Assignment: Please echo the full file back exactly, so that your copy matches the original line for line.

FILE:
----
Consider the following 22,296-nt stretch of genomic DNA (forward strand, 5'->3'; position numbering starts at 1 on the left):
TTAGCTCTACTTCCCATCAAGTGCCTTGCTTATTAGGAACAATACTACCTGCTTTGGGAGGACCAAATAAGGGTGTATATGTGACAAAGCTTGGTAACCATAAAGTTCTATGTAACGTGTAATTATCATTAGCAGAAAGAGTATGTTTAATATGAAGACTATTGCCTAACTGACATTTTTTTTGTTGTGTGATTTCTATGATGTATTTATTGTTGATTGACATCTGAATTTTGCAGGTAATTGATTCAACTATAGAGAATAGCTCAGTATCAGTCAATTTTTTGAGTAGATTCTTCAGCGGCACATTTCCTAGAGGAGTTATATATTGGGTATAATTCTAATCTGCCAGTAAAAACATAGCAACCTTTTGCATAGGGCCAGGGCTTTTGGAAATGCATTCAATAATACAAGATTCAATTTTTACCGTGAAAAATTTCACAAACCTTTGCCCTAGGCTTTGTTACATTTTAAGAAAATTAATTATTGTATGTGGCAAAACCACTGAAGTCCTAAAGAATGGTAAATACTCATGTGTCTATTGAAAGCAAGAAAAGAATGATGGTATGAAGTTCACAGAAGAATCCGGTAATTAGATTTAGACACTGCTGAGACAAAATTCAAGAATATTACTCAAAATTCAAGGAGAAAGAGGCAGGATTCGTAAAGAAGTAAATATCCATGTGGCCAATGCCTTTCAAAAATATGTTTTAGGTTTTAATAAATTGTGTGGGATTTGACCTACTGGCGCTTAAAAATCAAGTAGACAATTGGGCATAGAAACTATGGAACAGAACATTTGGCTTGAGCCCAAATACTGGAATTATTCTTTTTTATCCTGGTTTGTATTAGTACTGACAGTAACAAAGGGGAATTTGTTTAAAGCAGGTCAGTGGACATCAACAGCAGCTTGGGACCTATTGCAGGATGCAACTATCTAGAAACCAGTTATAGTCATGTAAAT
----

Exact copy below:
Consider the following 22,296-nt stretch of genomic DNA (forward strand, 5'->3'; position numbering starts at 1 on the left):
TTAGCTCTACTTCCCATCAAGTGCCTTGCTTATTAGGAACAATACTACCTGCTTTGGGAGGACCAAATAAGGGTGTATATGTGACAAAGCTTGGTAACCATAAAGTTCTATGTAACGTGTAATTATCATTAGCAGAAAGAGTATGTTTAATATGAAGACTATTGCCTAACTGACATTTTTTTTGTTGTGTGATTTCTATGATGTATTTATTGTTGATTGACATCTGAATTTTGCAGGTAATTGATTCAACTATAGAGAATAGCTCAGTATCAGTCAATTTTTTGAGTAGATTCTTCAGCGGCACATTTCCTAGAGGAGTTATATATTGGGTATAATTCTAATCTGCCAGTAAAAACATAGCAACCTTTTGCATAGGGCCAGGGCTTTTGGAAATGCATTCAATAATACAAGATTCAATTTTTACCGTGAAAAATTTCACAAACCTTTGCCCTAGGCTTTGTTACATTTTAAGAAAATTAATTATTGTATGTGGCAAAACCACTGAAGTCCTAAAGAATGGTAAATACTCATGTGTCTATTGAAAGCAAGAAAAGAATGATGGTATGAAGTTCACAGAAGAATCCGGTAATTAGATTTAGACACTGCTGAGACAAAATTCAAGAATATTACTCAAAATTCAAGGAGAAAGAGGCAGGATTCGTAAAGAAGTAAATATCCATGTGGCCAATGCCTTTCAAAAATATGTTTTAGGTTTTAATAAATTGTGTGGGATTTGACCTACTGGCGCTTAAAAATCAAGTAGACAATTGGGCATAGAAACTATGGAACAGAACATTTGGCTTGAGCCCAAATACTGGAATTATTCTTTTTTATCCTGGTTTGTATTAGTACTGACAGTAACAAAGGGGAATTTGTTTAAAGCAGGTCAGTGGACATCAACAGCAGCTTGGGACCTATTGCAGGATGCAACTATCTAGAAACCAGTTATAGTCATGTAAAT